When to refine your remote network
Overcoming the challenges headed for networks serving harsh environments
“Bandwidth requirements will double between now and 2020,” he commented “with both crew welfare and operational issues driving that increase.”
ROil & gas companies are continually challenged to improve their operational and safety performance while at the same time cutting costs. But although the industry operates in some of the most extreme and remote environments, it’s no backwater when it comes to adopting new technologies, reports Telesperience’s Teresa Cottam. emote networks, in particular, are being transformed by increasing use of sensors which are utilised to monitor facilities that are spread out over large distances. As sensors become cheaper, far more are being deployed. Berg Insight, for example, forecasts that the number of M2M connected devices in the oil & gas industry will triple from 423,000 in 2013, to 1.12 million by 2018. Firms have been using remote sensors for basics such as monitoring temperature, flow rate or viscosity for some time, but increasingly they’re also using them for more demanding applications ranging from more realtime monitoring, to automatic ordering of consumables such as fuel, to tracking equipment and even workers.
As business and operational performance becomes more dependent on technology, the technology itself is becoming more dependent upon the network to be effective. “Today, technology advancement is one of the biggest drivers in deciding whether a network upgrade is needed,” RigNet’s Brooks Albery told us. “Basic network capabilities and quality, along with the economic cross- over points that drive choices between network technologies, are changing at a pace where close monitoring of a customer’s network and network choices are imperative.” Inmarsat’s Gerbrand Schalkwijk agreed, noting that new technology is driving the demand for more bandwidth which, in turn, drives the requirement for network improvement. “Bandwidth requirements will double between now and 2020,” he commented “with both crew welfare and operational issues driving that increase.” Schalkwijk noted that while firms want to track more and more things, they also want to bring the resulting data back to central locations. “This trend is not just driven by operational reasoning but also because firms now want to keep specialists onshore out of harm’s way,” added Inmarsat’s Mike Korotinsky. “These specialists are highly valuable, and companies also have to ensure they make best use of their time.” As oil & gas companies struggle with recruitment, M2M applications are plugging the hole, remotely monitoring equipment to reduce the number of site visits required and bridging the knowledge gaps that are opening up as older workers retire and take manual expertise with them. But what implications does all of this have for the remote network? What technologies will deliver the kind of performance required? Schalkwijk said that companies obviously need to focus on performance but also on factors such as reliability, security, mobility, globality and scalability. “The global and mobile aspects can easily be overlooked but are key,” he said. “Global scale on the supply side is important, because it means wherever a company operates in the world they can use the same equipment, configurations and settings, and offer the same user experience”. He noted that if a rig or other equipment is moved or re- used in another region, global solutions and mobility mean that everything is portable and can be up and running again quickly.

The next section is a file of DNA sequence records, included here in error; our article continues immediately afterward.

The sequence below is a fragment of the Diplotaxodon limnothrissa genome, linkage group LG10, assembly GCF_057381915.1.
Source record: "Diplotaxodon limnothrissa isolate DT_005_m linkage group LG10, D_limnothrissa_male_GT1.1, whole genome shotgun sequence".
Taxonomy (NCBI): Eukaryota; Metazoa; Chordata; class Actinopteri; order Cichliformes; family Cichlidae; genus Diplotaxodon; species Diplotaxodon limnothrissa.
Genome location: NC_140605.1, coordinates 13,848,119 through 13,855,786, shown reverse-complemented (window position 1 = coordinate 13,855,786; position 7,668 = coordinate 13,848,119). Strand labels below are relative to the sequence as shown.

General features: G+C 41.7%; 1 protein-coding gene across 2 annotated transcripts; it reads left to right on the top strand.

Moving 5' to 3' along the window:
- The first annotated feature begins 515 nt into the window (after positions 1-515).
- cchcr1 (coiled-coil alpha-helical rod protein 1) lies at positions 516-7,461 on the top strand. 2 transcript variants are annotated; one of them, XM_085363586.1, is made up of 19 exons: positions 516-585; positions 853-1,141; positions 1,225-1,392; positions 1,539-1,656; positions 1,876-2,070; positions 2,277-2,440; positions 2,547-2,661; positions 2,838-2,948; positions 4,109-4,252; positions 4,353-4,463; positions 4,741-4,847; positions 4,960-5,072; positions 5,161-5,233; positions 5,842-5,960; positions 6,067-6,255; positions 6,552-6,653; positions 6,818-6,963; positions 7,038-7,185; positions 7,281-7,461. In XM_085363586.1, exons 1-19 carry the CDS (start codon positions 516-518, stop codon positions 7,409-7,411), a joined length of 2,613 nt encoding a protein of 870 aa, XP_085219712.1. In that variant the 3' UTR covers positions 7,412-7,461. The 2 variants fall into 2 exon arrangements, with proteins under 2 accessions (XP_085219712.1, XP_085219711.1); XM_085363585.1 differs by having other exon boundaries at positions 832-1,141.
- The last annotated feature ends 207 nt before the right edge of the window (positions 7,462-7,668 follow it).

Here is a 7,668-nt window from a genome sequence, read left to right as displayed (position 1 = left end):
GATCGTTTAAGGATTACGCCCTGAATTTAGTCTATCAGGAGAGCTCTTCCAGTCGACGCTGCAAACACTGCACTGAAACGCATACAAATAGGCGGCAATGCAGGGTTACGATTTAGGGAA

Selecting the right mix
Schalkwijk doesn’t think there is necessarily a universal best mix of technologies, but rather that the right mix depends on the environment and the needs of the company. “The exact technology choice depends on the circumstances,” he said; “solutions are often bespoke, and communications service providers usually need